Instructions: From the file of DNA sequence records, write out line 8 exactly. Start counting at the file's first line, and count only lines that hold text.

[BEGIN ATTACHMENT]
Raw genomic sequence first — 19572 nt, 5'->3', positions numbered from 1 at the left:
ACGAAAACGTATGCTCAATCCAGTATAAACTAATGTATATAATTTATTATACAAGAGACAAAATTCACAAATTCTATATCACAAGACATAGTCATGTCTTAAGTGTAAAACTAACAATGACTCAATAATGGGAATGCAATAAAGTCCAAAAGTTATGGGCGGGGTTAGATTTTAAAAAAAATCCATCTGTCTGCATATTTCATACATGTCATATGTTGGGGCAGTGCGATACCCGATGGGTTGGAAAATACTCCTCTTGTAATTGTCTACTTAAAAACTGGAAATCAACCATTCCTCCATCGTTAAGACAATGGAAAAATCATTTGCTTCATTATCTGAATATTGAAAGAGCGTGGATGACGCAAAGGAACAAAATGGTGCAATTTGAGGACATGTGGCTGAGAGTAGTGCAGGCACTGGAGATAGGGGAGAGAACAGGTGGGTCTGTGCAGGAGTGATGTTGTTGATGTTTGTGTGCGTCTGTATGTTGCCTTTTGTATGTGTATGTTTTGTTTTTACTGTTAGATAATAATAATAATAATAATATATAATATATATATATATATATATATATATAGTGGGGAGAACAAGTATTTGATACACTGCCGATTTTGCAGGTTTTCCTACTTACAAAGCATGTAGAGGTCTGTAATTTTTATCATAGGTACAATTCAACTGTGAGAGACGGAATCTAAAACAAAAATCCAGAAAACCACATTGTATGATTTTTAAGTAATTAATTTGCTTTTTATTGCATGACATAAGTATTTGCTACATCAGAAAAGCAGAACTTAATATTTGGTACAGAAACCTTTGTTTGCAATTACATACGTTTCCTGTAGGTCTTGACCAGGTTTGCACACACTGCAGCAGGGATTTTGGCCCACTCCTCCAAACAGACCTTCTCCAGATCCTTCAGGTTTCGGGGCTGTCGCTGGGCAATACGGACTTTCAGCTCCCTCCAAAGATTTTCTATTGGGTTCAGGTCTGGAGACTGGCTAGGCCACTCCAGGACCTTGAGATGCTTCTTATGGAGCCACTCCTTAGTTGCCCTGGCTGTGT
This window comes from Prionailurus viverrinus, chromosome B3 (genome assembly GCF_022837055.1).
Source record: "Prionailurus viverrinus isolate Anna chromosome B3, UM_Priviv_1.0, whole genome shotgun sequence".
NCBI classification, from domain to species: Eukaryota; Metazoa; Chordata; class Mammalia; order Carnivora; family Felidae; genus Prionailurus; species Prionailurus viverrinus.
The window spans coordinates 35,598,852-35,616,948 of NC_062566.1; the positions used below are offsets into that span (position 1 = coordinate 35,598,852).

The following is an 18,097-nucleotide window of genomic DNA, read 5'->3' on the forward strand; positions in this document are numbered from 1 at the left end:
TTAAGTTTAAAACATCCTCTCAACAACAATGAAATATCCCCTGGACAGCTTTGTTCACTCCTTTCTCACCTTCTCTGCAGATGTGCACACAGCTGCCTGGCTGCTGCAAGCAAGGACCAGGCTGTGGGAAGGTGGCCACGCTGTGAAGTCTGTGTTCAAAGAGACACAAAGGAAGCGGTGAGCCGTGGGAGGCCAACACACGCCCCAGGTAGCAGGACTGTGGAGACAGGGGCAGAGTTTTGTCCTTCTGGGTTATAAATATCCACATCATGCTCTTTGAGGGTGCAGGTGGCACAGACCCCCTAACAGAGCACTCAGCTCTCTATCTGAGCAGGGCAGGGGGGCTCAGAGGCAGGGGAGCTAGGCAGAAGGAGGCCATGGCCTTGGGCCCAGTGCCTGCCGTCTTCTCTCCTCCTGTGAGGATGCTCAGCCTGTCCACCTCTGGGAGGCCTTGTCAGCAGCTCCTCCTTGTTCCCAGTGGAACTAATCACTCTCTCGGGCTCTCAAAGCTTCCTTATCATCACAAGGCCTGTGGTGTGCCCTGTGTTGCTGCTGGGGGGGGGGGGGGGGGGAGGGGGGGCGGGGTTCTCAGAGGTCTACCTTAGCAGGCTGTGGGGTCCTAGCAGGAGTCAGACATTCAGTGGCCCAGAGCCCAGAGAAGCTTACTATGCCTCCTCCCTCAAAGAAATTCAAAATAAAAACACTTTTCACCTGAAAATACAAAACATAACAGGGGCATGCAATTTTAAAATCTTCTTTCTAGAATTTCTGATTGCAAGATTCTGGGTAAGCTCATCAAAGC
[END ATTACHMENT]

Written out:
TTAAGTTTAAAACATCCTCTCAACAACAATGAAATATCCCCTGGACAGCTTTGTTCACTCCTTTCTCACCTTCTCTGCAGATGTGCACACAGCTGCCTGGCTGCTGCAAGCAAGGACCAGGCTGTGGGAAGGTGGCCACGCTGTGAAGTCTGTGTTCAAAGAGACACAAAGGAAGCGGTGAGCCGTGGGAGGCCAACACACGCCCCAGGTAGCAGGACTGTGGAGACAGGGGCAGAGTTTTGTCCTTCTGGGTTATAAATATCCACATCATGCTCTTTGAGGGTGCAGGTGGCACAGACCCCCTAACAGAGCACTCAGCTCTCTATCTGAGCAGGGCAGGGGGGCTCAGAGGCAGGGGAGCTAGGCAGAAGGAGGCCATGGCCTTGGGCCCAGTGCCTGCCGTCTTCTCTCCTCCTGTGAGGATGCTCAGCCTGTCCACCTCTGGGAGGCCTTGTCAGCAGCTCCTCCTTGTTCCCAGTGGAACTAATCACTCTCTCGGGCTCTCAAAGCTTCCTTATCATCACAAGGCCTGTGGTGTGCCCTGTGTTGCTGCTGGGGGGGGGGGGGGGGGGAGGGGGGGCGGGGTTCTCAGAGGTCTACCTTAGCAGGCTGTGGGGTCCTAGCAGGAGTCAGACATTCAGTGGCCCAGAGCCCAGAGAAGCTTACTATGCCTCCTCCCTCAAAGAAATTCAAAATAAAAACACTTTTCACCTGAAAATACAAAACATAACAGGGGCATGCAATTTTAAAATCTTCTTTCTAGAATTTCTGATTGCAAGATTCTGGGTAAGCTCATCAAAGC